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    Australia PM Abbott wants indigenous referendum in 2017

    December 13, 2014

    Australian PM Tony Abbott has vowed to “sweat blood” to secure constitutional recognition for indigenous people, saying he wants a referendum in 2017. But Mr Abbott said he would not rush with the date until he was confident the referendum would succeed. To be passed, the change must be backed by a majority of people in a majority of Australia’s six states. The constitution currently does not recognise Aboriginal and Torres Strait Islanders as the nation’s first people. Unlike in other nations settled by Europeans, such as Canada and New Zealand, Australia’s constitution does not mention indigenous people. In the past few years, there have been discussions about recognising them in a preamble to the constitution, and about changing the main part of the constitution to include a section that outlaws racial discrimination. Aboriginal Australians represent about 2.5% of Australia’s 24 million people. Generations of discrimination and disadvantage have left them with poor health and low levels of education and employment.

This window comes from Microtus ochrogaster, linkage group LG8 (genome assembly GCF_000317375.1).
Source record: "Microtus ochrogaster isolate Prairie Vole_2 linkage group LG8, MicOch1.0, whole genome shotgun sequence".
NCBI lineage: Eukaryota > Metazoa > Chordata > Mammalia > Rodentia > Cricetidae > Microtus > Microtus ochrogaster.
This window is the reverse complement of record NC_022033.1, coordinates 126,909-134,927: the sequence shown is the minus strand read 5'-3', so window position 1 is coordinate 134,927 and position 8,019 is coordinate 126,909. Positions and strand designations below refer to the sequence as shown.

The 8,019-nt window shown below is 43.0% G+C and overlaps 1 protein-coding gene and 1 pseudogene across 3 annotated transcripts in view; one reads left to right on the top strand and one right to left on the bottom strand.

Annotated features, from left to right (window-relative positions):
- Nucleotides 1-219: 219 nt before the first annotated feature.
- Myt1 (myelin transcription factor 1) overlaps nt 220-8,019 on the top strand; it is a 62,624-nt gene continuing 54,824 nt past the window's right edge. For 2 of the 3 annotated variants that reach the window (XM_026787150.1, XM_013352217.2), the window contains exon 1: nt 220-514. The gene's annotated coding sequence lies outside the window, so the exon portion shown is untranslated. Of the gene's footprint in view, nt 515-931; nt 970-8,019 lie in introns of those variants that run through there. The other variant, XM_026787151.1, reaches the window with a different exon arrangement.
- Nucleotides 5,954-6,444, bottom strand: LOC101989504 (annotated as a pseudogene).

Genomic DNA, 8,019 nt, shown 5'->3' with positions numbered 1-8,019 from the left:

Speaking in Sydney on Thursday, Mr Abbott said he hoped the vote would be held in May 2017 – on the 50th anniversary of the 1967 referendum that approved constitutional amendments relating to the country’s indigenous people. Meanwhile, opposition leader Bill Shorten urged the referendum question to be formalised before the next general elections for the campaign to move forward. Mr Shorten said that otherwise “it is just not possible to raise awareness (about the issue) beyond the abstract”. In 2010, the government formed an expert panel to examine constitutional recognition of Aboriginal and Torres Strait Islander peoples.

    Last modified on Saturday, 13 December 2014 09:04

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